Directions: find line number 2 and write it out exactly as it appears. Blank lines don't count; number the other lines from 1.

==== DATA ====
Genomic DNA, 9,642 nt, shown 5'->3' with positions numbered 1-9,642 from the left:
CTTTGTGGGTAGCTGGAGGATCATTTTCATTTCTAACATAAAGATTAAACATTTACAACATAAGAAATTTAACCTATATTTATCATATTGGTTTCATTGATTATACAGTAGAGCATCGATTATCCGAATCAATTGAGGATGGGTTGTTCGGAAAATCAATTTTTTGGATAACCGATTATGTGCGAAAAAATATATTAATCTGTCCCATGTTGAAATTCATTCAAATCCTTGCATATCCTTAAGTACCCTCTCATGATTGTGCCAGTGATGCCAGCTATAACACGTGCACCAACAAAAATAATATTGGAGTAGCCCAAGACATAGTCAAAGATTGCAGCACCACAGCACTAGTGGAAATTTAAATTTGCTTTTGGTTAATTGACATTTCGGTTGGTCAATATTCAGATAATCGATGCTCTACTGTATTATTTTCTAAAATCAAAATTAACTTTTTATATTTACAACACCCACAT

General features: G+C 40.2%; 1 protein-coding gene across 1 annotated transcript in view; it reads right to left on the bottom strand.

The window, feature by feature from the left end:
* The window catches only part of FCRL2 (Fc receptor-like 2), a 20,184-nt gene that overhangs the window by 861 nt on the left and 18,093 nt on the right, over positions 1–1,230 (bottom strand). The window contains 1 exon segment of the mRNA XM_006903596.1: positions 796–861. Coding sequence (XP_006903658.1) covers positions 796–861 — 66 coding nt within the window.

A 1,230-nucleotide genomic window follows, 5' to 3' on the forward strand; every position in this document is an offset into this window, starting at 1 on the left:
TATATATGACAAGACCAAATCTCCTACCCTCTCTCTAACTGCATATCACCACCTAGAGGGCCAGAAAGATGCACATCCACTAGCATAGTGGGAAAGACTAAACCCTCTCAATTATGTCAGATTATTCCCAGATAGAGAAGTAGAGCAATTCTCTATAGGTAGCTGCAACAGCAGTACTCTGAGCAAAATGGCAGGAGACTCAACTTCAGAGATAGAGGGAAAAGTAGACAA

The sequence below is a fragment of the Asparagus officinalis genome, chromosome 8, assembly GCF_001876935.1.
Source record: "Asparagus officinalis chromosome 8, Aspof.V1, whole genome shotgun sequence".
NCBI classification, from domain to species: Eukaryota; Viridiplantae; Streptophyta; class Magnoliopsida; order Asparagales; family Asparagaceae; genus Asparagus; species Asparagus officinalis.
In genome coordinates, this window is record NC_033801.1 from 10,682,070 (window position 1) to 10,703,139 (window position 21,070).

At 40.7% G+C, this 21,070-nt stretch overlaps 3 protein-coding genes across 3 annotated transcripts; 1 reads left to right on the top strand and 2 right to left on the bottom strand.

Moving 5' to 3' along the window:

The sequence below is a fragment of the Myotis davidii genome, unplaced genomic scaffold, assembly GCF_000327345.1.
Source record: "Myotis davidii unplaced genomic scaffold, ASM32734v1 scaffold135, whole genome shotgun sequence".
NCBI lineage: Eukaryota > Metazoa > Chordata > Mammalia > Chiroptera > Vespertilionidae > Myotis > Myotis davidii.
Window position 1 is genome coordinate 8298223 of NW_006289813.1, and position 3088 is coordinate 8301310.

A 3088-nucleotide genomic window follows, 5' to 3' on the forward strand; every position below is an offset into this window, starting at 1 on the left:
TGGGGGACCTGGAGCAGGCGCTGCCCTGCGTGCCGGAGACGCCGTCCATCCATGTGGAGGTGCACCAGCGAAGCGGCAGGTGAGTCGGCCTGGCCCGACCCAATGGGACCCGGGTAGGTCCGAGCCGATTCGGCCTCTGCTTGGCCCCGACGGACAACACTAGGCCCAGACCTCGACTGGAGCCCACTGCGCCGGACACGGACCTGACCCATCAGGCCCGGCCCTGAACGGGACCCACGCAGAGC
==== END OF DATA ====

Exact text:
CTTTGTGGGTAGCTGGAGGATCATTTTCATTTCTAACATAAAGATTAAACATTTACAACATAAGAAATTTAACCTATATTTATCATATTGGTTTCATTGATTATACAGTAGAGCATCGATTATCCGAATCAATTGAGGATGGGTTGTTCGGAAAATCAATTTTTTGGATAACCGATTATGTGCGAAAAAATATATTAATCTGTCCCATGTTGAAATTCATTCAAATCCTTGCATATCCTTAAGTACCCTCTCATGATTGTGCCAGTGATGCCAGCTATAACACGTGCACCAACAAAAATAATATTGGAGTAGCCCAAGACATAGTCAAAGATTGCAGCACCACAGCACTAGTGGAAATTTAAATTTGCTTTTGGTTAATTGACATTTCGGTTGGTCAATATTCAGATAATCGATGCTCTACTGTATTATTTTCTAAAATCAAAATTAACTTTTTATATTTACAACACCCACAT